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    NMI Identifies Fiber, Functionality, Fat as Key Health/Wellness Trend

    HARLEYSVILLE, Pa. -- The Natural Marketing Institute (NMI), based here, has released expanded details on fiber, functionality, and fat as a second key trend having a significant impact on the health and wellness marketplace.

    HARLEYSVILLE, Pa. -- The Natural Marketing Institute (NMI), based here, has released expanded details on fiber, functionality, and fat as a second key trend having a significant impact on the health and wellness marketplace.

    In January 2005 the U.S. government released its updated Dietary Guidelines for Americans, which include various components for healthier diets. NMI trends confirm that consumers are indeed predisposed to using more nutritionally based foods and beverages for maintaining a healthy lifestyle, whether for general wellness or for preventing (or even treating) specific health issues.

    As a significant growth area and platform for many new products, whole grain and fiber products continue to proliferate in the marketplace across many categories and all trade channels. This is clearly evidenced and aligned with NMI trends, including:

    --Although almost 30 percent of consumers said their diet is "fiber-deficient" or "whole grain-deficient", 82 percent of all consumers use whole grain foods (up 5 percent from 2003).

    --Forty-two percent seek foods/beverages, which are high in fiber (up slightly from 2003).

    --Thirty percent regularly check for "fiber" on food/beverage package labels.

    The number of consumers using functional foods and beverages is clearly increasing, says NMI. More than 60 percent of all consumers state usage of functional foods/beverages in the past year -- up from 46 percent in 1999.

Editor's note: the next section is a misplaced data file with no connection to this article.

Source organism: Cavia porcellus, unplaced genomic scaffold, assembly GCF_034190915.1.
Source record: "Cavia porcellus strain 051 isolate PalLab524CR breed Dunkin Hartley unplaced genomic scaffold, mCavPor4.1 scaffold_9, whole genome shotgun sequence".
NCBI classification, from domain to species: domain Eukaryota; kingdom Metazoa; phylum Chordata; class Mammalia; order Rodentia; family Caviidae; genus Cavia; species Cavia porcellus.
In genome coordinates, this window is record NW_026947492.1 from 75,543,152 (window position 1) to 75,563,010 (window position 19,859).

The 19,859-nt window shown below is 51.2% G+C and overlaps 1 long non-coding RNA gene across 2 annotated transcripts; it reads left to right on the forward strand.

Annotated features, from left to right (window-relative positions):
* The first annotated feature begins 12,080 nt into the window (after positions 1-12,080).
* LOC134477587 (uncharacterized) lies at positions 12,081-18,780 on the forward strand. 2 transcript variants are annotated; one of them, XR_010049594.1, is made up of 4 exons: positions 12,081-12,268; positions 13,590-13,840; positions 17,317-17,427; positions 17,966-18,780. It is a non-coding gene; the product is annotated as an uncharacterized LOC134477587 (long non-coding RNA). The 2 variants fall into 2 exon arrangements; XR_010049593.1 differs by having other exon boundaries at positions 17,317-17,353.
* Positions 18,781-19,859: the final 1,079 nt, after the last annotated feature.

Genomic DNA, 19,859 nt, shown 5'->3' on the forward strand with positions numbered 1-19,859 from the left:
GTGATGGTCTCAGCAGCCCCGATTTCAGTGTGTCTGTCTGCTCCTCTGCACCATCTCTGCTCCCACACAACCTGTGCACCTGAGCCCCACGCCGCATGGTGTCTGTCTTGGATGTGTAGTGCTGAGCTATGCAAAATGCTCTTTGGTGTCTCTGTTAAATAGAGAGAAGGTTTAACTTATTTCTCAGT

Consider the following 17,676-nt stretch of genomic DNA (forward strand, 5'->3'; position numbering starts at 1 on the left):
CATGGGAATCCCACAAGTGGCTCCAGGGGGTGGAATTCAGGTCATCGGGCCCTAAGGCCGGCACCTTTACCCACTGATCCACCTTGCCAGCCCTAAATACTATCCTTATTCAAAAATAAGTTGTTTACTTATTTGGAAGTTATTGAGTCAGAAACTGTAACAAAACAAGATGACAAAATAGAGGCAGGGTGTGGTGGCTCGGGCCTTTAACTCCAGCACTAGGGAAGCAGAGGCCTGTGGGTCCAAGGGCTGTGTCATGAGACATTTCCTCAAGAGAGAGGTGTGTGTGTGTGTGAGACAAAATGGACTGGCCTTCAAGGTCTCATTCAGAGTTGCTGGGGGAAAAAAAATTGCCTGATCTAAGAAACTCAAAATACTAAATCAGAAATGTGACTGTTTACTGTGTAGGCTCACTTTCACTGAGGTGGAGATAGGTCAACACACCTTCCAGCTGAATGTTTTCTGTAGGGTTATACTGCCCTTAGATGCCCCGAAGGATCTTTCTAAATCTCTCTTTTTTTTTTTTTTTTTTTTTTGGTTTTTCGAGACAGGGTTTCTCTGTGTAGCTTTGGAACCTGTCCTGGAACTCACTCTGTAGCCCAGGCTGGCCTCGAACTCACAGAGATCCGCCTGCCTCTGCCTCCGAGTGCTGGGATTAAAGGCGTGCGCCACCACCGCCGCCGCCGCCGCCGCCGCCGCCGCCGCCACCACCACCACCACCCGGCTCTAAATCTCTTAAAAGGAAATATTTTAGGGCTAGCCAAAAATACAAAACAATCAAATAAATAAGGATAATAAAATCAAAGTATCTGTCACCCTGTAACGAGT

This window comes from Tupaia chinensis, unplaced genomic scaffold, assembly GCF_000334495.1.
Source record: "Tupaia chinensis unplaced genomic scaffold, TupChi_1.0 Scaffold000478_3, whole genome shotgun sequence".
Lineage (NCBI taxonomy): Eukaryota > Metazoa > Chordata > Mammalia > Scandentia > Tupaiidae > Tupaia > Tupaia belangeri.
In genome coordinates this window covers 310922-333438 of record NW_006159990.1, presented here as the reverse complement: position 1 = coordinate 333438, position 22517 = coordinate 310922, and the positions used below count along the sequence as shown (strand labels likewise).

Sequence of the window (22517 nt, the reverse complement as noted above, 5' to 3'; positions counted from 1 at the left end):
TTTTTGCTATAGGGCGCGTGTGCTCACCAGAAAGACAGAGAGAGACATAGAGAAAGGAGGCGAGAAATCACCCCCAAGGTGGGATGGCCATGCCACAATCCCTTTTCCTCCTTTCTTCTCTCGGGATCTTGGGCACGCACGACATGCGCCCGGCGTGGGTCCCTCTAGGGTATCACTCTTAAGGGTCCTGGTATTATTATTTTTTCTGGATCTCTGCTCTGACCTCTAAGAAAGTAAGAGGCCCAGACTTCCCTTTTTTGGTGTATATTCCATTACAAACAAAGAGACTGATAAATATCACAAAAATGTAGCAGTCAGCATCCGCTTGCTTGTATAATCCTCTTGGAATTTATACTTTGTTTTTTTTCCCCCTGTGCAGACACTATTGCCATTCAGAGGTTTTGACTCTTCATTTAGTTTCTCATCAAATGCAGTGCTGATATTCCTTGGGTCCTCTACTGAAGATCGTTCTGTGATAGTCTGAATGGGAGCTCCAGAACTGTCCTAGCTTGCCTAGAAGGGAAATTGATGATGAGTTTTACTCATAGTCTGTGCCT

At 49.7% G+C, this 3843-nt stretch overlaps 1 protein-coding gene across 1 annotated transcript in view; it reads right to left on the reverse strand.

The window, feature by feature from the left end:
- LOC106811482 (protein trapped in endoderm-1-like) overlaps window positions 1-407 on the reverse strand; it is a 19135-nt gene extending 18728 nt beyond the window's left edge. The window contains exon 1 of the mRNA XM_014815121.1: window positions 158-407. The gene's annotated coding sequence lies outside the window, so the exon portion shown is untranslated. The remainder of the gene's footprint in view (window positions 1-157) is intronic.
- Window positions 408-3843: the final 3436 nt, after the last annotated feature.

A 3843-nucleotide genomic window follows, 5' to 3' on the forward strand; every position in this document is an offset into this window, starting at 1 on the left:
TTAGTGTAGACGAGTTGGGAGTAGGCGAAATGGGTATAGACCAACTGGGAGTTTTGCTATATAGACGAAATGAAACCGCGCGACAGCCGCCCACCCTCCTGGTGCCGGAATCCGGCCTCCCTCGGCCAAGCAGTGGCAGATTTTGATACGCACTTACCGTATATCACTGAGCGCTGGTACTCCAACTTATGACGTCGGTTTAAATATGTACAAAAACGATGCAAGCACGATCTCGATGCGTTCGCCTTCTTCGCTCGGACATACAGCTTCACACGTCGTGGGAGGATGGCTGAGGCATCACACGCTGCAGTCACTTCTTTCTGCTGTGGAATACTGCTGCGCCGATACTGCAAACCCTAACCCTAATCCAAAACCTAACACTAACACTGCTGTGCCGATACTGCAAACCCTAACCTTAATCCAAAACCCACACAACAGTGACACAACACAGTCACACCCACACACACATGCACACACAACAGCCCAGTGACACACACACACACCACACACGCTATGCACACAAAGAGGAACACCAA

"In addition, almost half of all consumers state that functional foods or beverages contain specific ingredients that can have a positive effect on a specific health function, and 25 percent believe that they can be used in place of some medicines," said Maryellen Molyneaux, president of NMI.

    Fat-free and low-fat foods usage has declined 15 percent and 5 percent, respectively, over the past six years. There also exists a shift from general (low-/no-) fat concern to specific types of fats, such as trans fats and saturated fats, as shown by various NMI quantitative data that finds:

    --Almost two-thirds of consumers are aware of trans fats, up 8 percent from 2003.

    --Forty-three percent of all consumers state usage of foods that are trans fat-free.

    --Forty-four percent try to limit the amount of trans fats in their diet, up 8 percent from last year.

    --Almost half look for "saturated fat" on food/beverage package labels.

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